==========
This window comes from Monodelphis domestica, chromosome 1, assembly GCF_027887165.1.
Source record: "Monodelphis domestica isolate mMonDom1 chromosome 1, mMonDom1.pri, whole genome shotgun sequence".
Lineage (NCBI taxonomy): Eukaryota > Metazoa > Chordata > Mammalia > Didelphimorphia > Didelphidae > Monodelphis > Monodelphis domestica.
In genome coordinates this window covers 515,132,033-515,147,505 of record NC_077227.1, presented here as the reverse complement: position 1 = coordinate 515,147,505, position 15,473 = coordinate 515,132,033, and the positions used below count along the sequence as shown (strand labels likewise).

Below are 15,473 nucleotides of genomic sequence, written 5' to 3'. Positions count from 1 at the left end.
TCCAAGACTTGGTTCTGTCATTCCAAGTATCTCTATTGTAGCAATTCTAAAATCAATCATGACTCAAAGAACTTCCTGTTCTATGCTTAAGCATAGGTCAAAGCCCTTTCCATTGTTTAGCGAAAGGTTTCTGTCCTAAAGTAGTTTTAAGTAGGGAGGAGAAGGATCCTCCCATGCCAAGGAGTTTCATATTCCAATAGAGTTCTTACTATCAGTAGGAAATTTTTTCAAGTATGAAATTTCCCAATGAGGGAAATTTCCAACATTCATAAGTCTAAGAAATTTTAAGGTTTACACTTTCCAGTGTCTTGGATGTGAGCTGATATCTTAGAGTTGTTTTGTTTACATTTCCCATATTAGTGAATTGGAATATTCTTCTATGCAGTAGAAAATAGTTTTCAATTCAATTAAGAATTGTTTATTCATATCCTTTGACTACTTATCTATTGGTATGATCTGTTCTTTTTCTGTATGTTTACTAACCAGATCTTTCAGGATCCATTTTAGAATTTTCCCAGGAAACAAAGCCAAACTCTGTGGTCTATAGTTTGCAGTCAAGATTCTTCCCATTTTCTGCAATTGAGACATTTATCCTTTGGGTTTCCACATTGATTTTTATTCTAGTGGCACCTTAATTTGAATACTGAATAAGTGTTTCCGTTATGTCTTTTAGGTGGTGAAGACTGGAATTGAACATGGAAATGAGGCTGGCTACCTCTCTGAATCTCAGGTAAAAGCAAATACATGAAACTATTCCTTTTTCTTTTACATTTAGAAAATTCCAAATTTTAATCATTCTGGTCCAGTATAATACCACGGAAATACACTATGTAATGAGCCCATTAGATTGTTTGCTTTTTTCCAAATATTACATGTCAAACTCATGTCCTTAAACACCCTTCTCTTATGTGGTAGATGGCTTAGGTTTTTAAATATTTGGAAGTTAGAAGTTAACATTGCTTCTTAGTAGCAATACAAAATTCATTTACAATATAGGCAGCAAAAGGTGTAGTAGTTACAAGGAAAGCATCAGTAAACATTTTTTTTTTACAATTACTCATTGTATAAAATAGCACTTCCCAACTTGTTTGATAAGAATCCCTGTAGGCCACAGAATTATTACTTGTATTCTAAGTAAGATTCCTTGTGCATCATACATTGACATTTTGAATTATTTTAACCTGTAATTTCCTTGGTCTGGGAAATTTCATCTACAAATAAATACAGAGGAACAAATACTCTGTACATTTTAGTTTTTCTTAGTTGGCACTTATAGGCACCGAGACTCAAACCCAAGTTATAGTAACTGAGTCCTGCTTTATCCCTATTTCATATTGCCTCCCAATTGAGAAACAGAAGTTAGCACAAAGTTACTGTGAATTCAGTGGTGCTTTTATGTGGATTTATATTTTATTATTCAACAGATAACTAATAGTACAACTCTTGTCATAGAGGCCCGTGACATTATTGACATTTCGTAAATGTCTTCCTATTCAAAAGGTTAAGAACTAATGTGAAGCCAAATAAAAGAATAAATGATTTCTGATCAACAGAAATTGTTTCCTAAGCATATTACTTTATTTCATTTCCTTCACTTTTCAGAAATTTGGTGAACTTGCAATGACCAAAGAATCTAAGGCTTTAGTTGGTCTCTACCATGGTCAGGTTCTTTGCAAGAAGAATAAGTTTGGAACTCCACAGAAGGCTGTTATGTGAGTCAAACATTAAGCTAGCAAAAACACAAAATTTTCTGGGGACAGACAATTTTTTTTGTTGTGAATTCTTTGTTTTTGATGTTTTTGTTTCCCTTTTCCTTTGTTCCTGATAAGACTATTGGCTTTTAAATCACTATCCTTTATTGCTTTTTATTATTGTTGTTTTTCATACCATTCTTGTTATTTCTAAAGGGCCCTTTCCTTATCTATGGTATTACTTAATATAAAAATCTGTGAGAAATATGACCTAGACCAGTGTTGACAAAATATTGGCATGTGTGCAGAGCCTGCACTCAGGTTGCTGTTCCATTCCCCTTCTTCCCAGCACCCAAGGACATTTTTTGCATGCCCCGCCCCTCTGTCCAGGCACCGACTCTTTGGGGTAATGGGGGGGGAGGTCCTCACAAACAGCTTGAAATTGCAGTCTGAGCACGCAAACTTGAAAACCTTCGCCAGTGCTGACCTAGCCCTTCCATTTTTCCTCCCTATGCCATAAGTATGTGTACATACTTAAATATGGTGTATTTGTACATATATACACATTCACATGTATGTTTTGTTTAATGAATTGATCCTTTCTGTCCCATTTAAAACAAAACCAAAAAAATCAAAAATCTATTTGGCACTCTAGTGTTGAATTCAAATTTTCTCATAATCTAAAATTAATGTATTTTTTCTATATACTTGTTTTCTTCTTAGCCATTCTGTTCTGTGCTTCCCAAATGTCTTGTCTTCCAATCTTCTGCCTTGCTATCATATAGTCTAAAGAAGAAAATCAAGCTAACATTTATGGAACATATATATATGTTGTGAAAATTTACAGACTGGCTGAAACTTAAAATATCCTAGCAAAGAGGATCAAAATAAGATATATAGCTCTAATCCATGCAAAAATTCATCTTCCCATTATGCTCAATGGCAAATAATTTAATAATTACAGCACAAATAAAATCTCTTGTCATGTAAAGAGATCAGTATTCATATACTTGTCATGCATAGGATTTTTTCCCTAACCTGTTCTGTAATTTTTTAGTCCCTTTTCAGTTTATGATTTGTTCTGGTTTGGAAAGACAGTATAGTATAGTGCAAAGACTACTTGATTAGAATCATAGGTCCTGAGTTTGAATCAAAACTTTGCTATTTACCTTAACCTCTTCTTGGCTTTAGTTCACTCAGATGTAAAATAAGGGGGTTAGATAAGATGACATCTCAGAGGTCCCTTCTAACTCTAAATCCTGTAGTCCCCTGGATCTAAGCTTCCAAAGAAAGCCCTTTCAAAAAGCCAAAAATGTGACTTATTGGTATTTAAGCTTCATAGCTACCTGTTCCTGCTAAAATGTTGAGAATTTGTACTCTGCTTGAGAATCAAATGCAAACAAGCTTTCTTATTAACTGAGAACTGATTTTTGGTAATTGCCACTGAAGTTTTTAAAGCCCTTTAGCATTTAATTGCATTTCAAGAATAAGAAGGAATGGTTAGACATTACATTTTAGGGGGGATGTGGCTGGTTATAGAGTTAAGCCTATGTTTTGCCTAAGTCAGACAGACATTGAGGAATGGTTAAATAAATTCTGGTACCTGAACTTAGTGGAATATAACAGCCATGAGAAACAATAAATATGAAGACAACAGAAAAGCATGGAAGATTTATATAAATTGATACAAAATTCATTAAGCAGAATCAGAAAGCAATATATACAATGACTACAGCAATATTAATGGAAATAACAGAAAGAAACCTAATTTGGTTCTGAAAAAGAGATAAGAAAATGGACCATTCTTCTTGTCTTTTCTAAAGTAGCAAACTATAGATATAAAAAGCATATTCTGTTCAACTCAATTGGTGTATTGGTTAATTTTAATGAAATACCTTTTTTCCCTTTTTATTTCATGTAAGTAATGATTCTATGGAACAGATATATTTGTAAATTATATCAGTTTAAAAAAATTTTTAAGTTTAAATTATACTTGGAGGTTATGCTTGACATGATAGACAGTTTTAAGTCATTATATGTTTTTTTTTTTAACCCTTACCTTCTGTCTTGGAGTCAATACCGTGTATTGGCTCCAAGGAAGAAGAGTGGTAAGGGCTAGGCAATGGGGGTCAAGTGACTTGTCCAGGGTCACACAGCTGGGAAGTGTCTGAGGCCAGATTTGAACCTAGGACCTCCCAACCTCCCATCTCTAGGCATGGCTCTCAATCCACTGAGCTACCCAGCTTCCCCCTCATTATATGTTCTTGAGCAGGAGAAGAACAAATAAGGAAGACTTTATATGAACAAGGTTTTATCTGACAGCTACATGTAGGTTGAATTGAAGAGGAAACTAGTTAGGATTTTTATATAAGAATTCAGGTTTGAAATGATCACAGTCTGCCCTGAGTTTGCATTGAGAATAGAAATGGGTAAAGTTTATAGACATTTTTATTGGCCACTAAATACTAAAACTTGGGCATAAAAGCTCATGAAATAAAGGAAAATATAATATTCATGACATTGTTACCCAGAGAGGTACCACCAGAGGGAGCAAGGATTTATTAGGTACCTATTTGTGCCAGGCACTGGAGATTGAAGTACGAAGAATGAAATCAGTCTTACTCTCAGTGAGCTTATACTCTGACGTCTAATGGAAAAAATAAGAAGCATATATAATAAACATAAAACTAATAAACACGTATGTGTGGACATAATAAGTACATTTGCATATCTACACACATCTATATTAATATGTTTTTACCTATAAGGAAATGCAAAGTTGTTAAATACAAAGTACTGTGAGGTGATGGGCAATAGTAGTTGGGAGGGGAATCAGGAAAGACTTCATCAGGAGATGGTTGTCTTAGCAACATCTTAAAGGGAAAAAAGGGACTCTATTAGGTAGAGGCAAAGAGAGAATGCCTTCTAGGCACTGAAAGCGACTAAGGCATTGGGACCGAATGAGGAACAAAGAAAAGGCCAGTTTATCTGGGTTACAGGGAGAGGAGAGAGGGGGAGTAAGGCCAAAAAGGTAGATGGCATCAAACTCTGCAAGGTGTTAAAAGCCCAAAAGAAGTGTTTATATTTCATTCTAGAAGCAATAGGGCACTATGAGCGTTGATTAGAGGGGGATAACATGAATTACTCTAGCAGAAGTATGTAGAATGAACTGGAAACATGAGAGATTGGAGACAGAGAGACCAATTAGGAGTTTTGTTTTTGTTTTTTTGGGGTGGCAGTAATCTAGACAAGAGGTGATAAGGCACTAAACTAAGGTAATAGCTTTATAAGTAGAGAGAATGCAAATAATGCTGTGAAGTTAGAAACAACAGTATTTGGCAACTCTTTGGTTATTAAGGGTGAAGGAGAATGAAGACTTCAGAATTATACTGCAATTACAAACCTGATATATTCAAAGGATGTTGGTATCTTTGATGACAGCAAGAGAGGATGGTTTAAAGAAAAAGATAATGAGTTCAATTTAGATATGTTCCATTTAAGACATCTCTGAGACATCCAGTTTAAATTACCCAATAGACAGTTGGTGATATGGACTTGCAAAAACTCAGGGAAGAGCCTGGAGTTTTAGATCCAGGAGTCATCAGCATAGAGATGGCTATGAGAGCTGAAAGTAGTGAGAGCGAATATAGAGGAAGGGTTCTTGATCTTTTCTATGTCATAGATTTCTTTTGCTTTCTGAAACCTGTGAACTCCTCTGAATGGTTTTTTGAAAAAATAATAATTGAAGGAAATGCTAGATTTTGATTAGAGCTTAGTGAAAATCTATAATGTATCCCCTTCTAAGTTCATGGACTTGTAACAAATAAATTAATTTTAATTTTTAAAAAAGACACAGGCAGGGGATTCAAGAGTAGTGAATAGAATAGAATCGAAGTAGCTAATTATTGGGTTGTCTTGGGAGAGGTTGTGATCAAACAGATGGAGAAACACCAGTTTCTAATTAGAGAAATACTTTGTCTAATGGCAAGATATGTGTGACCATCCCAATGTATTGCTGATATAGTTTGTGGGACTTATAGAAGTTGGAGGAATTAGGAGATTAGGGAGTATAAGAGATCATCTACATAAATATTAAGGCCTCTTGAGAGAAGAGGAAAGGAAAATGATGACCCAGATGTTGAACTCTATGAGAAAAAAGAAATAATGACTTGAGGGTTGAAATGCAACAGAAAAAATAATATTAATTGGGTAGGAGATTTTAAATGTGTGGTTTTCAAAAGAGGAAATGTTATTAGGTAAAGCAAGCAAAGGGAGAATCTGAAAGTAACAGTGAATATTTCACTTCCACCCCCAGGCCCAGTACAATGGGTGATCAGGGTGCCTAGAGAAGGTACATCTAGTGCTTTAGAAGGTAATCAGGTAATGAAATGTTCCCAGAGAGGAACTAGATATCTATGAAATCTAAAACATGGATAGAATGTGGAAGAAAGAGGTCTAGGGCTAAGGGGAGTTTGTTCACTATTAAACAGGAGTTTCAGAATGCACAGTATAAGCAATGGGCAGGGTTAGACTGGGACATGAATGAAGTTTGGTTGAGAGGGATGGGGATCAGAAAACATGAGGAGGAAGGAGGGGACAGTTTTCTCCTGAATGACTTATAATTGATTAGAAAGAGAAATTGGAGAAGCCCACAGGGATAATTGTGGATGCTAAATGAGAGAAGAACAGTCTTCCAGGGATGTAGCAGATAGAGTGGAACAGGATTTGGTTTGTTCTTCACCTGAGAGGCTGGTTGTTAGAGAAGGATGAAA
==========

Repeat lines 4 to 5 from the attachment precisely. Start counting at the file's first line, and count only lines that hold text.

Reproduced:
In genome coordinates this window covers 515,132,033-515,147,505 of record NC_077227.1, presented here as the reverse complement: position 1 = coordinate 515,147,505, position 15,473 = coordinate 515,132,033, and the positions used below count along the sequence as shown (strand labels likewise).

Below are 15,473 nucleotides of genomic sequence, written 5' to 3'. Positions count from 1 at the left end.